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Visualizing the emission of a single photon with frequency and time resolved spectroscopy



Aleksei Sharafiev1, Mathieu L. Juan2, Oscar Gargiulo1, Maximilian Zanner3, Stephanie Wögerer3, Juan José García-Ripoll4, and Gerhard Kirchmair1,3

1Institute for Quantum Optics and Quantum Information, Austrian Academy of Sciences, Technikerstrasse 21a, 6020 Innsbruck, Austria
2Institut quantique and Département de Physique, Université de Sherbrooke, Sherbrooke, Québec, J1K 2R1, Canada
3Institute for Experimental Physics, University of Innsbruck, Technikerstrasse 25, 6020 Innsbruck, Austria
4Instituto de Fisica Fundamental IFF-CSIC, 28006 Madrid, Spain

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At the dawn of Quantum Physics, Wigner and Weisskopf obtained a full analytical description (a $textit{photon portrait}$) of the emission of a single photon by a two-level system, using the basis of frequency modes (Weisskopf and Wigner, “Zeitschrift für Physik”, 63, 1930). A direct experimental reconstruction of this portrait demands an accurate measurement of a time resolved fluorescence spectrum, with high sensitivity to the off-resonant frequencies and ultrafast dynamics describing the photon creation. In this work we demonstrate such an experimental technique in a superconducting waveguide Quantum Electrodynamics (wQED) platform, using single transmon qubit and two coupled transmon qubits as quantum emitters. In both scenarios, the photon portraits agree quantitatively with the predictions of the input-output theory and qualitatively with Wigner-Weisskopf theory. We believe that our technique allows not only for interesting visualization of fundamental principles, but may serve as a tool, e.g. to realize multi-dimensional spectroscopy in waveguide Quantum Electrodynamics.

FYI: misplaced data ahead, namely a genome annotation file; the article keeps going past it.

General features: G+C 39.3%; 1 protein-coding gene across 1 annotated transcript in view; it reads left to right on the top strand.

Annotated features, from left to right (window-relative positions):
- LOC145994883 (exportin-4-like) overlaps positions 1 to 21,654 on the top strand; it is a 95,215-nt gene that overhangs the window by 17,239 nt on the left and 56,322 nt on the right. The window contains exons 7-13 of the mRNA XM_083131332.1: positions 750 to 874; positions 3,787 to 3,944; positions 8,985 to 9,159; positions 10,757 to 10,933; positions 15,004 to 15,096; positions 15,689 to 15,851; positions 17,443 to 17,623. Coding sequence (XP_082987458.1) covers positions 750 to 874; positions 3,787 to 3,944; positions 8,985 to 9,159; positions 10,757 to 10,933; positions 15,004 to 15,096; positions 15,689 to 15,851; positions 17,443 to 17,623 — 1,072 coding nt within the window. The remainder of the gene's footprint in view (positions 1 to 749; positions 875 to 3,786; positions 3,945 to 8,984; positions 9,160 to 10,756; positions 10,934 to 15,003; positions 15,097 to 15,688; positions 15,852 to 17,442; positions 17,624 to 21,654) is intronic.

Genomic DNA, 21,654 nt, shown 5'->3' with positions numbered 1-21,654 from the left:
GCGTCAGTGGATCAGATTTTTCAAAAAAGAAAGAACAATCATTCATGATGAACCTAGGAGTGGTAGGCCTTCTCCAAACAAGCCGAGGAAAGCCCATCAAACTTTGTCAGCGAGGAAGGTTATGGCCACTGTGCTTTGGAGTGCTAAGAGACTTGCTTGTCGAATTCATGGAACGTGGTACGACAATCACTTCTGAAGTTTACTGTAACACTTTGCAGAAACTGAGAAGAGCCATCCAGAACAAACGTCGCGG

We report on a direct measurement of a single photon “wave function” (electrical field amplitude distribution) in frequency and time domains. The “wavefunction” has been measured directly (without any post-processing) taking advantage of superconducting quantum circuits platform for the first time. We demonstrate the technique on a rather simple example of a two-level system emitting a single excitation into a waveguide – the situation with well known analytical description. This technique can be readily applied, for instance, to study near field radiation from an artificial atom or to realize a multi-dimensional spectroscopy of an artificial matter.

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Variational quantum solver employing the PDS energy functional



Bo Peng and Karol Kowalski

Physical and Computational Science Division, Pacific Northwest National Laboratory, Richland, Washington 99354, United States of America